With his father dead, Mohammed is the breadwinner of the family, supporting his three sisters and his mother. He hails from Beheira and has seen many young men leave and embark on deadly voyages across the Mediterranean in search of work in Europe.
Saved around $1,000, Mohammed came to Dubai and hit it off with friends until he landed a job at Haduta Masreya, one of the city’s most popular Egyptian restaurants.
However, the high cost of living in Egypt has made his goal of saving enough money for his sister to marry next year or to secure his own future even more difficult. Inflation in Egypt rose to around 16% as the currency depreciated. Life is getting harder for millions of Egyptians living in poverty.
Mohamed Yunis, manager of Haduta Masreya, said, “There are many staff members whose families rely on the income they earn from the restaurant and most of their income is sent to their homes so that the people there can live. has become
The restaurant recently raised wages to meet the rising cost of living, he said.
According to Younis, more Egyptian men are reaching out in search of work.Operated by Unis A YouTube channel called “Restaurant Clinic” We provide advice in Arabic on how to be successful in the restaurant industry. He warns that moving to the UAE is risky, as finding a job for him takes time and money.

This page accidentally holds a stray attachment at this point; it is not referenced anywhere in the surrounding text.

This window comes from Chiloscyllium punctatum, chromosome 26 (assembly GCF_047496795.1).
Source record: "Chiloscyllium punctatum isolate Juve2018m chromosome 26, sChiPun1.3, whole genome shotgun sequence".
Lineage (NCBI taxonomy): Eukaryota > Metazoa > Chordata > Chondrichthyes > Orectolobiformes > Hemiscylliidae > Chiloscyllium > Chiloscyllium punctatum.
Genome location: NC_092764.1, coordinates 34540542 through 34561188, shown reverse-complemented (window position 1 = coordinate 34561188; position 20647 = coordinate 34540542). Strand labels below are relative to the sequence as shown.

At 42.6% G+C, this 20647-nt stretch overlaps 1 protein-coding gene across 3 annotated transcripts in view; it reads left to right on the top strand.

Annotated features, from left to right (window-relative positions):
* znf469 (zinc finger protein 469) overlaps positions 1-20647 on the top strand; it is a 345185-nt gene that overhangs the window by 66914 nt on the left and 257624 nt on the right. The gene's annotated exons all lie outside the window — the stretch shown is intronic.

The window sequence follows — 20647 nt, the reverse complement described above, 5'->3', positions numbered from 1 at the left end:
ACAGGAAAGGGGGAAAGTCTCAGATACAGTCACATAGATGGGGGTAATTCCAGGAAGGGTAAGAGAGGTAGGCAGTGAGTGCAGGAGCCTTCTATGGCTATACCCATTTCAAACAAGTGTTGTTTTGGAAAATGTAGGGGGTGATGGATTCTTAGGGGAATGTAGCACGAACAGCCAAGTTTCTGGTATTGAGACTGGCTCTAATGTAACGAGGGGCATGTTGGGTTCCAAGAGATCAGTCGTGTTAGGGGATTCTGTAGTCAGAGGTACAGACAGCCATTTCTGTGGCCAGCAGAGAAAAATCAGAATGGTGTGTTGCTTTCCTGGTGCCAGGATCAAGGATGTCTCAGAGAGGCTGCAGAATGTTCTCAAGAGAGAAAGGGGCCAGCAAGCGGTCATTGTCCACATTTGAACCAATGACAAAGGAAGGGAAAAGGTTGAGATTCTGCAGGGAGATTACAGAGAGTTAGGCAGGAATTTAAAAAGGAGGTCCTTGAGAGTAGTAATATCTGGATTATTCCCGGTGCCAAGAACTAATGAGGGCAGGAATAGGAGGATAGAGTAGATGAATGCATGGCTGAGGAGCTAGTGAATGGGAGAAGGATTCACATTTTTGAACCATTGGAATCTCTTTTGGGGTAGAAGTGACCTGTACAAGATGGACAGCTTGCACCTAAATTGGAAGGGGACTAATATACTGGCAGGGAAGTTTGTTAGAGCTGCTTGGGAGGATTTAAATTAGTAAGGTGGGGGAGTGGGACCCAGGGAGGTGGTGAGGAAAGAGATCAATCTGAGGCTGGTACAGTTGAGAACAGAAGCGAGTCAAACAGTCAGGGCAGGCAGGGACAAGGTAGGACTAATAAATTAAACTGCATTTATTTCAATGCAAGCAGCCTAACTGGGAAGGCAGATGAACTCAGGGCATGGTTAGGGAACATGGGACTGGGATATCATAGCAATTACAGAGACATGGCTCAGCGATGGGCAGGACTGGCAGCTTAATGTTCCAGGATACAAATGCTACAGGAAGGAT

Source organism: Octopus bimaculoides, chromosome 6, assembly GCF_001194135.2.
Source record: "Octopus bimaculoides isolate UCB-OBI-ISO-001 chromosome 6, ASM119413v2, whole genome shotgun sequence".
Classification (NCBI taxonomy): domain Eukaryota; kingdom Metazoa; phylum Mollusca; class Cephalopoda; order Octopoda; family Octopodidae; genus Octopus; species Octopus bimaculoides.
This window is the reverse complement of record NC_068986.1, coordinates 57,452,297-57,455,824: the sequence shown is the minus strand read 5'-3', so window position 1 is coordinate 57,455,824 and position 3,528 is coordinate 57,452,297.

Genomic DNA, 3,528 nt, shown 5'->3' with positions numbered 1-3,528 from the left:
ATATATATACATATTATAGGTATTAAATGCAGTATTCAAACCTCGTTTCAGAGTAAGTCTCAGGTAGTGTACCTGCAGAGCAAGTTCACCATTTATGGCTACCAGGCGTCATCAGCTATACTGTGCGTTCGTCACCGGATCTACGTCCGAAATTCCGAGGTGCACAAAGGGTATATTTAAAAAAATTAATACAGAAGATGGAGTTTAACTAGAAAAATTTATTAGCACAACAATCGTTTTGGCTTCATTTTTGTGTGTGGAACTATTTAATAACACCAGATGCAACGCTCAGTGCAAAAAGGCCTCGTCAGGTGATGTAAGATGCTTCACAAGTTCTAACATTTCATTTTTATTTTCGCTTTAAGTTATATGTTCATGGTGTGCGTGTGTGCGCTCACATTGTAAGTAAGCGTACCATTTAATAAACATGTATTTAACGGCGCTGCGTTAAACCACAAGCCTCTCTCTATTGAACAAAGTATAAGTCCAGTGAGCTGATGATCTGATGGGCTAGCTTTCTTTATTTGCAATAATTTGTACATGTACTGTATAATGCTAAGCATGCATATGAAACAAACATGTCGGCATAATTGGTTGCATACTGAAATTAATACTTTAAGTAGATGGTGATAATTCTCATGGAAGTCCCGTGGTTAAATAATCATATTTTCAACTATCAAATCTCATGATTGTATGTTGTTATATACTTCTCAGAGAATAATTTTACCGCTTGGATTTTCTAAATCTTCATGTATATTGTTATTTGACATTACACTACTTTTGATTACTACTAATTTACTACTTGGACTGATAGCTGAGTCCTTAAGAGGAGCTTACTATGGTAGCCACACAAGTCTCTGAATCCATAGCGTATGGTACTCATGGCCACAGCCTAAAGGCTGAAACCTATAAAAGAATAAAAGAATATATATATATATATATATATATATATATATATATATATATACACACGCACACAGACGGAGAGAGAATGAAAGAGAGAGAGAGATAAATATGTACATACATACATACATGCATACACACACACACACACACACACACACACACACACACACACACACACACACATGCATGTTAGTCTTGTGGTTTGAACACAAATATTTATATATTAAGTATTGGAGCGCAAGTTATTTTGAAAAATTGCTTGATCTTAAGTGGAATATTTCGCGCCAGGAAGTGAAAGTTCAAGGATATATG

Back in Minnesota, 36-year-old school bus driver Mohammed Aden is moonlighting as an Uber driver to support his wife, children and brother who fled Somalia to Kenya due to violence in his home country. Is called.
Without a work permit in Kenya, his family relies on his money transfer. That’s almost half of his monthly income of $2,000.
However, he pays a high price for gasoline and food prices are higher in Kenya, so the money doesn’t go very far.
Aden tries to visit Kenya every December during the cold Minnesota winters.
“I can’t go this year because of inflation,” he said. “I’m the only one here, I’m supporting my family…but I’ll go again when I have the money.”
Ahmed reported from Minneapolis, Torrens from New York, and Hadjicostis from Nicosia, Cyprus.
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https://www.local10.com/business/2022/10/24/migrants-feel-inflations-squeeze-twice-at-home-and-abroad/ Immigrants feel the pressure of inflation twice, at home and abroad